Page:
The Sunnyvale, Calif., chipmaker said it ceased manufacturing the money-losing Personal Internet Communicator, or PIC, in the third quarter of 2006. News of the PIC's demise was tucked away in the chipmaker's third-quarter financial report filed with the SEC last week.
The PIC is a low-cost, rugged-looking PC designed for people in developing nations like China, India and Brazil that AMD introduced in 2004. The Internet-ready machines feature an AMD Geode processor, a slimmed-down version of Microsoft (MSFT - Get Report) Windows operating system, a hard drive, keyboard and mouse, but no monitor.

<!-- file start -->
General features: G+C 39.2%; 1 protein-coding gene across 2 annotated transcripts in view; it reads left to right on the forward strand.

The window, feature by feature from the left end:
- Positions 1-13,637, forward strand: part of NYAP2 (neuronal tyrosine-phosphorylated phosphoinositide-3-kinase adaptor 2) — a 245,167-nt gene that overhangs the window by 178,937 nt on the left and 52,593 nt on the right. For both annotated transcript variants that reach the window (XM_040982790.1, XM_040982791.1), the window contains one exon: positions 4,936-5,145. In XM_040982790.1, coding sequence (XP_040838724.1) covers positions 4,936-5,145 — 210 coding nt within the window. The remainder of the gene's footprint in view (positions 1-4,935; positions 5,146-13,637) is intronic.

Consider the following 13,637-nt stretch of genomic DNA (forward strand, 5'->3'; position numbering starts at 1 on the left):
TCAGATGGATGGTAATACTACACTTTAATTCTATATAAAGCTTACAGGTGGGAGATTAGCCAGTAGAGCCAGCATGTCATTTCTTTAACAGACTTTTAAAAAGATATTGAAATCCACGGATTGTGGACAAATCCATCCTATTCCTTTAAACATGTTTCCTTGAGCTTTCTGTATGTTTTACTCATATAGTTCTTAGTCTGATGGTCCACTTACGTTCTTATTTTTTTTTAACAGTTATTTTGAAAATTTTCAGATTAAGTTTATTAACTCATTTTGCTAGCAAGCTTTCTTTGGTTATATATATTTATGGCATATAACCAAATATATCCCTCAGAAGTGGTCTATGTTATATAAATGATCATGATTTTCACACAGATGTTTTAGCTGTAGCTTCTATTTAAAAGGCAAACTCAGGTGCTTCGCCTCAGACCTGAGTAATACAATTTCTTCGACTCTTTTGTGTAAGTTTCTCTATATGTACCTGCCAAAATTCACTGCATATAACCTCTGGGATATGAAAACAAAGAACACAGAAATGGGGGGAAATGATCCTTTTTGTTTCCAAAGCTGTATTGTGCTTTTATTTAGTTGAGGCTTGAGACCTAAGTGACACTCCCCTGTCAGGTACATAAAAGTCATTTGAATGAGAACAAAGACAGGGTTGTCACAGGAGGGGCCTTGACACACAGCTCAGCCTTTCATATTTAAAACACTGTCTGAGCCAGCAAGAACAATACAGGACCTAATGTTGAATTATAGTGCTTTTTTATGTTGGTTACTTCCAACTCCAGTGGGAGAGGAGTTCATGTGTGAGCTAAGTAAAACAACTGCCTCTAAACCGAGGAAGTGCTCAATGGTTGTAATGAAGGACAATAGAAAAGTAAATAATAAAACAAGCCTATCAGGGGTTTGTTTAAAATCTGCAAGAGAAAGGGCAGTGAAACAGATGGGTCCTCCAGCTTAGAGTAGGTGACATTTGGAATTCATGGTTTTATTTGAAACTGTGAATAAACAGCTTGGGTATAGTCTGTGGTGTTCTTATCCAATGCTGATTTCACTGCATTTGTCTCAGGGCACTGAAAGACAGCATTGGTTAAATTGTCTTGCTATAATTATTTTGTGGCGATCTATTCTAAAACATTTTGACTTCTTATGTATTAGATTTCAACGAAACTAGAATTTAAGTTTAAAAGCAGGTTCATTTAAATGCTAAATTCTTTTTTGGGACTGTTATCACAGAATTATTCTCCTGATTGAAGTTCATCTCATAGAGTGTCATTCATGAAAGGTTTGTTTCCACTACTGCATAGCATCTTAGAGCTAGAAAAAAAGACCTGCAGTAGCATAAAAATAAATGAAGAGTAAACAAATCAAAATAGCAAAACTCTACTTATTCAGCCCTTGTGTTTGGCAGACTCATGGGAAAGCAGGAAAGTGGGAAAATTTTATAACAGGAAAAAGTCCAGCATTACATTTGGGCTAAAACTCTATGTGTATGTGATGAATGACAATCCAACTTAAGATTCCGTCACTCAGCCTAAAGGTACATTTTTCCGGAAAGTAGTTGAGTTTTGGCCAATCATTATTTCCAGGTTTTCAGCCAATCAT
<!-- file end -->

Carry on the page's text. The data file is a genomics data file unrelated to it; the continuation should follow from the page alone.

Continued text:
In a departure from AMD's traditional business model of simply selling chips, the company contracted with Solectron (SLR) to have the systems manufactured, and sold the PICs through partnerships with local telephone, cable or internet service providers in different regions.The PIC is part of AMD's effort to connect 50% of the world's population to the Internet by 2015 -- dubbed 50x15. Intel (INTC - Get Report), the world's No.1 chipmaker, is also taking steps to spread its technology into developing nations through its so-called